"How can"—she tried to stop, but the words burst involuntarily, in helpless indignant protest, whether against him, fate or the outer world, she could not tell—"how can she live through eleven months of thinking that you, at any moment, might be...?" She did not finish.
He was smiling, but she saw the enormous solemnity of that which he and his wife had needed to earn their right to this kind of smile. "She can live through it, Miss Taggart, because we do not hold the belief that this earth is a realm of misery where man is doomed to destruction. We do not think that tragedy is our natural fate and we do not live in chronic dread of disaster. We do not expect disaster until we have specific reason to expect it—and when we encounter it, we are free to fight it. It is not happiness, but suffering that we consider unnatural. It is not success, but calamity that we regard as the abnormal exception in human life."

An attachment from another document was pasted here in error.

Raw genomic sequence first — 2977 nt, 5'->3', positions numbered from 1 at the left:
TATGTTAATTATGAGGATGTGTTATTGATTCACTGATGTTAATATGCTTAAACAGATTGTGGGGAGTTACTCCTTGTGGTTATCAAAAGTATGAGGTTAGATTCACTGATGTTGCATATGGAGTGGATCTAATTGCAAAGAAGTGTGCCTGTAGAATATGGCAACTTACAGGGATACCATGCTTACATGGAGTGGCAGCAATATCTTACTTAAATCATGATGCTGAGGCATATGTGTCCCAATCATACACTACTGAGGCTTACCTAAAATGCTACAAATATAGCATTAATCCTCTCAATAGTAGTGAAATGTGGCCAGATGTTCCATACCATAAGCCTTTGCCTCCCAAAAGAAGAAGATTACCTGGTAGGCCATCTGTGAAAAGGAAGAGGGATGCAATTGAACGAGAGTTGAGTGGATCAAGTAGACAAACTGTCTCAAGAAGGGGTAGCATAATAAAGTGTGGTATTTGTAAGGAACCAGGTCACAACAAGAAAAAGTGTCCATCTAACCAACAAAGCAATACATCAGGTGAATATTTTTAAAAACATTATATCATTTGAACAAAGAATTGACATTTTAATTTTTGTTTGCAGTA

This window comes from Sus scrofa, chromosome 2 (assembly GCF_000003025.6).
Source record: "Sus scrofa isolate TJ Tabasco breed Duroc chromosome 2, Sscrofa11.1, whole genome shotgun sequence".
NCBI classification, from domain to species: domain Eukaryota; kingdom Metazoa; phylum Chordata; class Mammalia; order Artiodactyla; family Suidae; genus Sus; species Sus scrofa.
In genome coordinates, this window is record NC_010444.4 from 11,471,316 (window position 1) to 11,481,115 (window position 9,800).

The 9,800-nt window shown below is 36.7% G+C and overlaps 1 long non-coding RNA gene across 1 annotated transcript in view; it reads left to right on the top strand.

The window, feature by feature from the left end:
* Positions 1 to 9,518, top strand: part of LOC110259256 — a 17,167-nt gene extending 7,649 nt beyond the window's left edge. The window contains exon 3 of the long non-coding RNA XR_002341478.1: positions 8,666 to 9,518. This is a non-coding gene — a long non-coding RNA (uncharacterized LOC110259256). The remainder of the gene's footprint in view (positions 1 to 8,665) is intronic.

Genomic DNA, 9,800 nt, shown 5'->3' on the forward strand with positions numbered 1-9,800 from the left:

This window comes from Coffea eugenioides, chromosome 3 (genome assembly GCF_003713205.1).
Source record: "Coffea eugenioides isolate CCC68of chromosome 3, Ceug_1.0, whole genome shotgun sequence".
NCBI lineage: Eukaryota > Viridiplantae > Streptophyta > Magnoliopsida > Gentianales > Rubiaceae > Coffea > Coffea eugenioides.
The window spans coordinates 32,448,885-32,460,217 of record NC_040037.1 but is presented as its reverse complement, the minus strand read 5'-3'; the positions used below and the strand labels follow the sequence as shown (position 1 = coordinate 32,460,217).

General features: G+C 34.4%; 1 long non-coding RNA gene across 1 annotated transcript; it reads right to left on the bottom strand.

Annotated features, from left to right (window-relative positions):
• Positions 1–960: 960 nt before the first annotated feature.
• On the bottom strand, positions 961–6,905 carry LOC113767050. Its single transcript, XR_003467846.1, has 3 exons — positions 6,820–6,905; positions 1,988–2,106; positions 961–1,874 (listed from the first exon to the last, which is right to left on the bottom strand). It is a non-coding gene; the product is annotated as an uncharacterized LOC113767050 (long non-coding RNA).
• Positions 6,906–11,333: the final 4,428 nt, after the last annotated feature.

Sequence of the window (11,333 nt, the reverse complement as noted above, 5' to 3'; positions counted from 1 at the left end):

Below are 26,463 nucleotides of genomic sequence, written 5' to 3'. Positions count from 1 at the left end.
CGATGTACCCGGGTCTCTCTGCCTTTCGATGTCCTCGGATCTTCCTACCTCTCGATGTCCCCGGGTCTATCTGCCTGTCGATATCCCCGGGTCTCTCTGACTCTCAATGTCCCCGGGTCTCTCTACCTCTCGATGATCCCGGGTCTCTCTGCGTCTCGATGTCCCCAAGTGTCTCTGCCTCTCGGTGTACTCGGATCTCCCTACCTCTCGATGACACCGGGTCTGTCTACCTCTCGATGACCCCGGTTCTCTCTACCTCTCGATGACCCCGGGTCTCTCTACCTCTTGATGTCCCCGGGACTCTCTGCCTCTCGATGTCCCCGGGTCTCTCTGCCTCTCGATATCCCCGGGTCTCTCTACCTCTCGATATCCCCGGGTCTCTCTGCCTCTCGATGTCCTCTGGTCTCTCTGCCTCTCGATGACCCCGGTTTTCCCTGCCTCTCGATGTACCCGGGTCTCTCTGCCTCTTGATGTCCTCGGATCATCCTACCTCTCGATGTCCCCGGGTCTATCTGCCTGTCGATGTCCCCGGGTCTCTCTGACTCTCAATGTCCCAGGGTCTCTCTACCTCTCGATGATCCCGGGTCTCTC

This ties in with the dialogue at the beginning of the third section of the book:
"'We never had to take any of it seriously, did we?" she whispered. "'No, we never had to.'"
The essence of "Atlas Shrugged" is not the political aspects. It is not "Going Galt". It is not about Ayn Rand being "prophetic". The essence is about living your life happily and how to do it.